Rooting for Rutabaga

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Healthy-Foods
Rooting for Rutabaga

By: Leanne Ely

Do you know the difference between a turnip and a rutabaga? If not, you aren’t alone! Most of us in North America use the two phrases interchangeably without even realizing it. If you’ve ever spent any time in the UK, you know that they use the correct terms for these two root veggies. It’s understandable why the two vegetables are confused. The rutabaga actually started out as a cross between a cabbage and a turnip!
Now, time for your lesson.
Those large round, tan-colored root vegetables with the purple ring around the top? Those are rutabagas. Turnips are smaller and white in color, with a small bit of purple around the top.Whatever you call it, the rutabaga is one of those faithful old standby vegetables. Easily found almost anywhere, rutabagas are cheap, nutritious and versatile.
If you’re scrunching up your nose at the thought of eating rutabagas, there’s a good chance you just haven’t yet found a way to prepare them that suits your taste buds!
Raw rutabagas are sweet and crispy. Great diced into a salad, rutabaga is a great way to change things up.
Cooked rutabagas take on a mild, bitter taste that makes this root veggie a great accompaniment to all kinds of dishes. I personally adore rutabagas in a pot of soup. They’re also excellent baked (rutabaga fries!) or mashed with sweet potatoes.
Rutabagas are packed with fiber, potassium, magnesium and phosphorous. You can get more than half your daily recommended amount of Vitamin C from a cup of rutabaga. Rutabaga is a sulfur veggie, with tons of cancer-preventing potential.
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9 Responses

  1. Rutabaga was one of the corner stones in my families Mulligan (beef) stew. At holiday meals a mixture of half carrot and half rutabaga mashed together (like mashed potatoes) with butter and milk to desired consistency (season as wished) was a needed and signature dish. (Hint: If you try this boil the carrots and rutabaga separately, then combine. The have different cooking rates.)
    Unfortunately, my partner does not like them…
    Thank you for reminding me of one of my favorite vegetables!

  2. Dear Leanne,
    I got your Menu Mailer for several years, until I filled a couple of binders with recipes. I still enjoy many of the recipes. Thank you.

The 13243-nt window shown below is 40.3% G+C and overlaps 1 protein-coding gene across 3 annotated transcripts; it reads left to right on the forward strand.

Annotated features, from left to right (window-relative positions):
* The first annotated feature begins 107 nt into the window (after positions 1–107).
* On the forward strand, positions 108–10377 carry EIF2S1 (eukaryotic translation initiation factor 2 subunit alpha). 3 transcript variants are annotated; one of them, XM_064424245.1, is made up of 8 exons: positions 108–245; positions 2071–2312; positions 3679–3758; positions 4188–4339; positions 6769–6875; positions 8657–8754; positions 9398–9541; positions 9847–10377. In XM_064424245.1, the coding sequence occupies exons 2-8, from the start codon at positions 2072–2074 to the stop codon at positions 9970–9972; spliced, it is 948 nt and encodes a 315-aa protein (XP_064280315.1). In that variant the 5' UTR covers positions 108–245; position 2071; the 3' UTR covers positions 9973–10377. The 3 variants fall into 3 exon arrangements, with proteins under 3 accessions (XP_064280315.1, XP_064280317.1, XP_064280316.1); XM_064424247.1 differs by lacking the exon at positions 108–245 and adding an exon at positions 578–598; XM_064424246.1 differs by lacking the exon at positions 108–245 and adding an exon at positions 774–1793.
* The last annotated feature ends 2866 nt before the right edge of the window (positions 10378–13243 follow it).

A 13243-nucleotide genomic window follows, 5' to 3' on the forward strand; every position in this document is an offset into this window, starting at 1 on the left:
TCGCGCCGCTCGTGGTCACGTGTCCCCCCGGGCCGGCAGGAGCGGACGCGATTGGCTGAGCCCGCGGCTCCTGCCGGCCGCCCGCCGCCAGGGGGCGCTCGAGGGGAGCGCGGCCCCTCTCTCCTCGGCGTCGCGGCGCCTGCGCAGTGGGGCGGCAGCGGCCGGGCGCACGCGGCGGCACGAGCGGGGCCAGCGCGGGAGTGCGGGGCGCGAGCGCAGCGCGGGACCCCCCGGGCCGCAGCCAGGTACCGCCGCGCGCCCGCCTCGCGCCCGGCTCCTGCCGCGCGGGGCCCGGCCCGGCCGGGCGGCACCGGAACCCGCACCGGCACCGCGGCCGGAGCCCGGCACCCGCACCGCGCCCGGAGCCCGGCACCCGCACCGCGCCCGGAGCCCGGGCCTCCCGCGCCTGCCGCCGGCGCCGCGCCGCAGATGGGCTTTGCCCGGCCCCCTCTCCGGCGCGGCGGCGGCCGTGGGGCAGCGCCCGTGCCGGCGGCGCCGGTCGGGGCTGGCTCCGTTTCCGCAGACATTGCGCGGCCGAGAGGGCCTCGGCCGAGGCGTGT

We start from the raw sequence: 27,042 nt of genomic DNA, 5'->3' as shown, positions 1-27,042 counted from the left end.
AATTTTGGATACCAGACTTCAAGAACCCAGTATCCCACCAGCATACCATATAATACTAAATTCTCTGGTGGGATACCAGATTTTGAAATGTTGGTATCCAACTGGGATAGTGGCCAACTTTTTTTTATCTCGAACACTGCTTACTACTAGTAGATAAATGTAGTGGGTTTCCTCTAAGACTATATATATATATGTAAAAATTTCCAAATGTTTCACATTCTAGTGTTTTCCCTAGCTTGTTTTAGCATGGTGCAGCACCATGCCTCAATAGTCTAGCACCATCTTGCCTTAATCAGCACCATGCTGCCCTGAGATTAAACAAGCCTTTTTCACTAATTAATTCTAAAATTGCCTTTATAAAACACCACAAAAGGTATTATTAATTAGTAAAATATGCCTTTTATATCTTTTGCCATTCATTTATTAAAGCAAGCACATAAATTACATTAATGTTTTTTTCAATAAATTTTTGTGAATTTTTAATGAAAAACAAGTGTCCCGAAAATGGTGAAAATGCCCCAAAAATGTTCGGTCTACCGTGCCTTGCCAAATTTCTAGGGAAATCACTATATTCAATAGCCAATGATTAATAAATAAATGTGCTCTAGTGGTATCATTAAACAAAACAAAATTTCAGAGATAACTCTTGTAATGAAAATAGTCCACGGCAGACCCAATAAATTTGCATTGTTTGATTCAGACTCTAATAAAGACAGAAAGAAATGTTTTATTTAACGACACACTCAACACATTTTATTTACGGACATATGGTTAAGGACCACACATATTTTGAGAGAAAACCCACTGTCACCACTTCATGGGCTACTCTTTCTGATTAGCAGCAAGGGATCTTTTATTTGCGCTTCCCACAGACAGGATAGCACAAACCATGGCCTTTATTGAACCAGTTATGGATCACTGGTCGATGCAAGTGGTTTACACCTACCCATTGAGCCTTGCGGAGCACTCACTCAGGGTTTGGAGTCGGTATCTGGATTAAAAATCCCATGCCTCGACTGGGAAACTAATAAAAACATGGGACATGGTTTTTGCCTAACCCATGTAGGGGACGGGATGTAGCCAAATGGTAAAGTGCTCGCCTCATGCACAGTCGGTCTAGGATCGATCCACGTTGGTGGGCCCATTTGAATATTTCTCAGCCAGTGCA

I love that you are featuring one of my favorite veggies, rutabaga. Perhaps it is my Scandinavian-on-one-side heritage, but I’ve always loved rutabagas, especially mashed with butter. Thanksgiving wouldn’t be Thanksgiving without them. A friend who lived in Norway for a couple of years says they call them Norwegion Oranges there because of the vitamin C content.
    Rutabagas chunks are especielly good in a hearty beef and onion stew.
    You have just inspired me. I.Need.To.Buy.Rutabagas.Today!
    –Jill Miller

  3. I grew up and never heard them called anything but Swedes. We had them cooked in chunks in stews, and also mashed with butter. Love them! When we had them for supper we often had them and no potatoes, just mashed Swedes, veg. and meat.

  4. My Dad was Irish and he called rutabagas “Swede” also. My Mom used to boil diced rutabaga and carrots together and mash them with a bit of butter. Yummy!

  5. Hi have never heard it called a rutabaga EVER am from the UK and that veg has ALWAYS (for over 60 years anyway) been called a SWEDE. we tend to peel, cut into small cubes, boil, then mash with butter and seasoning. yummy. x

  6. In Scotland we’ve always called the American rutabaga, or the English swede, a turnip. It’s what Scots always used to carve out to make a lantern at Halloween before the children went guising. Thankfully in the shops these days can be found pumpkins, which are much easier to carve for our children than my parents found turnips ever were.
    Though turnips could be strung with twine to make them easy for kids to carry round with them whereas pumpkins would be too large – but that’s the only advantage I can find!

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